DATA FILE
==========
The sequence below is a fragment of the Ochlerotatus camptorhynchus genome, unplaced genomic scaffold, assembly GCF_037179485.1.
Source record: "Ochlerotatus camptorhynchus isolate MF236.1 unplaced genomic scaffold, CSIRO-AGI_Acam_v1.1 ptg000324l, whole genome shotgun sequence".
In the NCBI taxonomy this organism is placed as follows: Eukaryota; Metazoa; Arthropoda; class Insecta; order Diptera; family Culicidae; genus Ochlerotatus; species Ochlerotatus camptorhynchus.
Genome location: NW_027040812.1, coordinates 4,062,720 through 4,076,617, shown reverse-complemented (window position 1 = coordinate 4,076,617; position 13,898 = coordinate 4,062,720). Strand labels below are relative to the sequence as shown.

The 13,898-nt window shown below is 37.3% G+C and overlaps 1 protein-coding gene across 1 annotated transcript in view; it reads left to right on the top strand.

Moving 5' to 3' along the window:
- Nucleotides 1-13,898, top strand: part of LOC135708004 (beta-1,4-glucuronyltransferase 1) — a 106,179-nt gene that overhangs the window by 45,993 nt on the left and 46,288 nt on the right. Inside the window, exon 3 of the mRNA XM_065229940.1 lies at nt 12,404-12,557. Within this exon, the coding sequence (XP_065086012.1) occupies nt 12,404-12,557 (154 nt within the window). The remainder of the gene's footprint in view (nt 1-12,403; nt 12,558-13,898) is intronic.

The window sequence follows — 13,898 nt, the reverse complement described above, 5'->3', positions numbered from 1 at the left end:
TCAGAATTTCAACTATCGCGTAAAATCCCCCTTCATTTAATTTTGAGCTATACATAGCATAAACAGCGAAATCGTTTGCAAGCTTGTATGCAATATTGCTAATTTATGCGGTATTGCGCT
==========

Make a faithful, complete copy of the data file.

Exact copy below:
The sequence below is a fragment of the Ochlerotatus camptorhynchus genome, unplaced genomic scaffold, assembly GCF_037179485.1.
Source record: "Ochlerotatus camptorhynchus isolate MF236.1 unplaced genomic scaffold, CSIRO-AGI_Acam_v1.1 ptg000324l, whole genome shotgun sequence".
In the NCBI taxonomy this organism is placed as follows: Eukaryota; Metazoa; Arthropoda; class Insecta; order Diptera; family Culicidae; genus Ochlerotatus; species Ochlerotatus camptorhynchus.
Genome location: NW_027040812.1, coordinates 4,062,720 through 4,076,617, shown reverse-complemented (window position 1 = coordinate 4,076,617; position 13,898 = coordinate 4,062,720). Strand labels below are relative to the sequence as shown.

The 13,898-nt window shown below is 37.3% G+C and overlaps 1 protein-coding gene across 1 annotated transcript in view; it reads left to right on the top strand.

Moving 5' to 3' along the window:
- Nucleotides 1-13,898, top strand: part of LOC135708004 (beta-1,4-glucuronyltransferase 1) — a 106,179-nt gene that overhangs the window by 45,993 nt on the left and 46,288 nt on the right. Inside the window, exon 3 of the mRNA XM_065229940.1 lies at nt 12,404-12,557. Within this exon, the coding sequence (XP_065086012.1) occupies nt 12,404-12,557 (154 nt within the window). The remainder of the gene's footprint in view (nt 1-12,403; nt 12,558-13,898) is intronic.

The window sequence follows — 13,898 nt, the reverse complement described above, 5'->3', positions numbered from 1 at the left end:
TCAGAATTTCAACTATCGCGTAAAATCCCCCTTCATTTAATTTTGAGCTATACATAGCATAAACAGCGAAATCGTTTGCAAGCTTGTATGCAATATTGCTAATTTATGCGGTATTGCGCT